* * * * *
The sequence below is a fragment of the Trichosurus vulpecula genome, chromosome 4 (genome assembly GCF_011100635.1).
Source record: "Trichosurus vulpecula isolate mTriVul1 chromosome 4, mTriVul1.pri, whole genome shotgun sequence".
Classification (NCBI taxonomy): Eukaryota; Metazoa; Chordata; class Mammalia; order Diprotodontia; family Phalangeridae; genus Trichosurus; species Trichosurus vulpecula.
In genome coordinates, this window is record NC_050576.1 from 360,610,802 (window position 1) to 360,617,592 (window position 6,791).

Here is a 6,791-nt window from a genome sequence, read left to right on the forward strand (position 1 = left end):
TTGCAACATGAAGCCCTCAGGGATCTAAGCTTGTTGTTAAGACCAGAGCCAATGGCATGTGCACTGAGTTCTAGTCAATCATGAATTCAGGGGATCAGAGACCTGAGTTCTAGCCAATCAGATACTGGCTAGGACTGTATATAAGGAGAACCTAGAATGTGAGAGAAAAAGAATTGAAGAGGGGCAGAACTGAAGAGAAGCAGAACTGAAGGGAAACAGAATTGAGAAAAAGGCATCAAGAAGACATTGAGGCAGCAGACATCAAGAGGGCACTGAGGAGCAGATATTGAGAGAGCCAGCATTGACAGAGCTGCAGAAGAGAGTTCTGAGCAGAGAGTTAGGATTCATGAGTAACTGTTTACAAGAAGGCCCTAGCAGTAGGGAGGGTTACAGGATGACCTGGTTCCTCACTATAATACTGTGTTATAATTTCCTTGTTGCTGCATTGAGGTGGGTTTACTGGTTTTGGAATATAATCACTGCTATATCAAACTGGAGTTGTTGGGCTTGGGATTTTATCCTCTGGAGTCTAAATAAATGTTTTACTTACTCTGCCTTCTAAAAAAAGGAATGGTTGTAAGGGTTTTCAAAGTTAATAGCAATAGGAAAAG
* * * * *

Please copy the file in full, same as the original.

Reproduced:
The sequence below is a fragment of the Trichosurus vulpecula genome, chromosome 4 (genome assembly GCF_011100635.1).
Source record: "Trichosurus vulpecula isolate mTriVul1 chromosome 4, mTriVul1.pri, whole genome shotgun sequence".
Classification (NCBI taxonomy): Eukaryota; Metazoa; Chordata; class Mammalia; order Diprotodontia; family Phalangeridae; genus Trichosurus; species Trichosurus vulpecula.
In genome coordinates, this window is record NC_050576.1 from 360,610,802 (window position 1) to 360,617,592 (window position 6,791).

Here is a 6,791-nt window from a genome sequence, read left to right on the forward strand (position 1 = left end):
TTGCAACATGAAGCCCTCAGGGATCTAAGCTTGTTGTTAAGACCAGAGCCAATGGCATGTGCACTGAGTTCTAGTCAATCATGAATTCAGGGGATCAGAGACCTGAGTTCTAGCCAATCAGATACTGGCTAGGACTGTATATAAGGAGAACCTAGAATGTGAGAGAAAAAGAATTGAAGAGGGGCAGAACTGAAGAGAAGCAGAACTGAAGGGAAACAGAATTGAGAAAAAGGCATCAAGAAGACATTGAGGCAGCAGACATCAAGAGGGCACTGAGGAGCAGATATTGAGAGAGCCAGCATTGACAGAGCTGCAGAAGAGAGTTCTGAGCAGAGAGTTAGGATTCATGAGTAACTGTTTACAAGAAGGCCCTAGCAGTAGGGAGGGTTACAGGATGACCTGGTTCCTCACTATAATACTGTGTTATAATTTCCTTGTTGCTGCATTGAGGTGGGTTTACTGGTTTTGGAATATAATCACTGCTATATCAAACTGGAGTTGTTGGGCTTGGGATTTTATCCTCTGGAGTCTAAATAAATGTTTTACTTACTCTGCCTTCTAAAAAAAGGAATGGTTGTAAGGGTTTTCAAAGTTAATAGCAATAGGAAAAG